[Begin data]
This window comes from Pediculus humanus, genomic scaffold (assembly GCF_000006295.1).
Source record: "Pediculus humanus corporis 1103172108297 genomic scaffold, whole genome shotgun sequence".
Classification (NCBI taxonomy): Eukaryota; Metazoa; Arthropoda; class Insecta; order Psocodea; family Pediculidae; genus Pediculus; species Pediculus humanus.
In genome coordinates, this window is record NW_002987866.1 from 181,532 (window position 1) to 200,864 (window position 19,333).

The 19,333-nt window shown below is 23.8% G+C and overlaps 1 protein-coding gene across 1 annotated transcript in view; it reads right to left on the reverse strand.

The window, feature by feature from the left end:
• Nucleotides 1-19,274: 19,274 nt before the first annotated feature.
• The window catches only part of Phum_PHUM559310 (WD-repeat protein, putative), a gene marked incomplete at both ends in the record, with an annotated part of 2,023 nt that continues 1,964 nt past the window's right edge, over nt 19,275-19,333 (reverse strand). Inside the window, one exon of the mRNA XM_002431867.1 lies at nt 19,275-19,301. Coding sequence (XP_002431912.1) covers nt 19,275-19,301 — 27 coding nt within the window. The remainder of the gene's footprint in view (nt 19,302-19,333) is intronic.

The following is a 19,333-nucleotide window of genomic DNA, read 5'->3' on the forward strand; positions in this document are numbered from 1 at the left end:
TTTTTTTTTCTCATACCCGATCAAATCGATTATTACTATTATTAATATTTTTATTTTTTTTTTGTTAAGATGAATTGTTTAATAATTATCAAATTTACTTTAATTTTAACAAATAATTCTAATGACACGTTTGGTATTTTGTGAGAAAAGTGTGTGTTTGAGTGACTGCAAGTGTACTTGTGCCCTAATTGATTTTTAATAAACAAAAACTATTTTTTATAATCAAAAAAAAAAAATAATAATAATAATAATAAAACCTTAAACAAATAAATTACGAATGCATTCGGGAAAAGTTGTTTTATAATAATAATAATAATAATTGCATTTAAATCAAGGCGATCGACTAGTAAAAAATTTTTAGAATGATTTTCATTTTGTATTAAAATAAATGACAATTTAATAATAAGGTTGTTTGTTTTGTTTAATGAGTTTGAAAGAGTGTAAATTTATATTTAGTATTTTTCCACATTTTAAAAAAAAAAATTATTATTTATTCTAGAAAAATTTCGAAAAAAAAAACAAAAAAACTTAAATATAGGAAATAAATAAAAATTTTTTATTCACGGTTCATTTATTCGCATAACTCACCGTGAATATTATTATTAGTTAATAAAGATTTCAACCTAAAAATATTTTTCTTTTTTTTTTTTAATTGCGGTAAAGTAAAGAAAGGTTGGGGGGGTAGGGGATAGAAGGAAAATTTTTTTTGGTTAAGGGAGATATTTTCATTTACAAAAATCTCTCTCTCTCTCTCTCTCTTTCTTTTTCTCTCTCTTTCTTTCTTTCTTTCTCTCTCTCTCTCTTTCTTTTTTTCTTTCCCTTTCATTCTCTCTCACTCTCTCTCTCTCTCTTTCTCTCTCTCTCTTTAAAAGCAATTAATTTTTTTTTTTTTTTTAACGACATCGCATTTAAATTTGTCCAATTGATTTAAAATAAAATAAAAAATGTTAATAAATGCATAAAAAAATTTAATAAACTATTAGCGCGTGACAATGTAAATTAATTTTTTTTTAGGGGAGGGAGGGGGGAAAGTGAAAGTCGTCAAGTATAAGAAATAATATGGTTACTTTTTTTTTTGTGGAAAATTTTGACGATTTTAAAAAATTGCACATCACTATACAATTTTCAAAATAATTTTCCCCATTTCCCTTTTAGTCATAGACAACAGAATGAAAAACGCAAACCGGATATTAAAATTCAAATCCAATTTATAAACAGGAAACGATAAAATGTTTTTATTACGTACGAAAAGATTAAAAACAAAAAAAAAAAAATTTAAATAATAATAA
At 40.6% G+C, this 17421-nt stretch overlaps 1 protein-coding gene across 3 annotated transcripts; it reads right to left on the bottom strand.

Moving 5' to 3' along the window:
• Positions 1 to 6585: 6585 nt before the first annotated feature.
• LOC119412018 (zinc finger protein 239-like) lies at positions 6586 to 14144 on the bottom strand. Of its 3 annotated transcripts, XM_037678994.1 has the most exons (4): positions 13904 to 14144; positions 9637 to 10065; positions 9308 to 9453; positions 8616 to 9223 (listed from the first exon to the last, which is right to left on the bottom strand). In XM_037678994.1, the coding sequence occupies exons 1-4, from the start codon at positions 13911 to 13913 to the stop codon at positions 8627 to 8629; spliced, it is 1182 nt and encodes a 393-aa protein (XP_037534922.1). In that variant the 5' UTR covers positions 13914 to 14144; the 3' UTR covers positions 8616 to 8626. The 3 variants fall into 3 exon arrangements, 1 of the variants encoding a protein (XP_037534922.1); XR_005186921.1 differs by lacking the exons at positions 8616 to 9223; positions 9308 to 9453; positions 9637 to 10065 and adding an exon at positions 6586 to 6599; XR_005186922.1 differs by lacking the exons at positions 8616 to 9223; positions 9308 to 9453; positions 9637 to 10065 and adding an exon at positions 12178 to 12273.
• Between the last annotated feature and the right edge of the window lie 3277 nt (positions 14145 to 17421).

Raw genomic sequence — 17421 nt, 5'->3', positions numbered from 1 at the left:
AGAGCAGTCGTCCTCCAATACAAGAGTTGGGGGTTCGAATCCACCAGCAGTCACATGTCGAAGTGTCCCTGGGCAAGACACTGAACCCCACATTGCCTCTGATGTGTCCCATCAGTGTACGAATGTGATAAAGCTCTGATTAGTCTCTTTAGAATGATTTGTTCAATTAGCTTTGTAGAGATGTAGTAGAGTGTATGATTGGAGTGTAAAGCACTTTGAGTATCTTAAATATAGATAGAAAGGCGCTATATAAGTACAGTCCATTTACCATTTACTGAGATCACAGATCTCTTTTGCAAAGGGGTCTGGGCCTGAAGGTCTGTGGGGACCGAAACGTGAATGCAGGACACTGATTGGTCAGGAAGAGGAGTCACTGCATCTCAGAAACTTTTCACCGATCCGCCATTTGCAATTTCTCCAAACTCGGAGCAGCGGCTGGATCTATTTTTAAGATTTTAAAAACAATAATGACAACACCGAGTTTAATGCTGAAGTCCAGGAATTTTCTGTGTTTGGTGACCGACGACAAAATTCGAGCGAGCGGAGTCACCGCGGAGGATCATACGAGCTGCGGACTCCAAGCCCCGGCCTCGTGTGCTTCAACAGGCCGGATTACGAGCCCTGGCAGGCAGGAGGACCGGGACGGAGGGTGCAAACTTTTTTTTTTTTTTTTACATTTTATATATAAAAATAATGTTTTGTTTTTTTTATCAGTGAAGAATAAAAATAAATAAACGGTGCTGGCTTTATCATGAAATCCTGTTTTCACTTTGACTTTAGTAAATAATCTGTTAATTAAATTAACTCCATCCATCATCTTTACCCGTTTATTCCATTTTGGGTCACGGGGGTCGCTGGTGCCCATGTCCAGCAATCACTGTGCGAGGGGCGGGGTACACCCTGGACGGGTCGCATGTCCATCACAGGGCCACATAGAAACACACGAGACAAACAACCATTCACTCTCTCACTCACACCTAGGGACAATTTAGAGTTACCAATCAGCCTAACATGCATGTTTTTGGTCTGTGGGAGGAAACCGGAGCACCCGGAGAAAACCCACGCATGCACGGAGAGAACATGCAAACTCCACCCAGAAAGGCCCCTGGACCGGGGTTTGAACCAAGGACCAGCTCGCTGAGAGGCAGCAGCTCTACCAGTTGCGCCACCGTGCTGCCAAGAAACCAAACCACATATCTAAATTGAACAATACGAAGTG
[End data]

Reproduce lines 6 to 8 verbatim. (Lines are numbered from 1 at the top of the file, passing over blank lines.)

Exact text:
The window, feature by feature from the left end:
• Nucleotides 1-19,274: 19,274 nt before the first annotated feature.
• The window catches only part of Phum_PHUM559310 (WD-repeat protein, putative), a gene marked incomplete at both ends in the record, with an annotated part of 2,023 nt that continues 1,964 nt past the window's right edge, over nt 19,275-19,333 (reverse strand). Inside the window, one exon of the mRNA XM_002431867.1 lies at nt 19,275-19,301. Coding sequence (XP_002431912.1) covers nt 19,275-19,301 — 27 coding nt within the window. The remainder of the gene's footprint in view (nt 19,302-19,333) is intronic.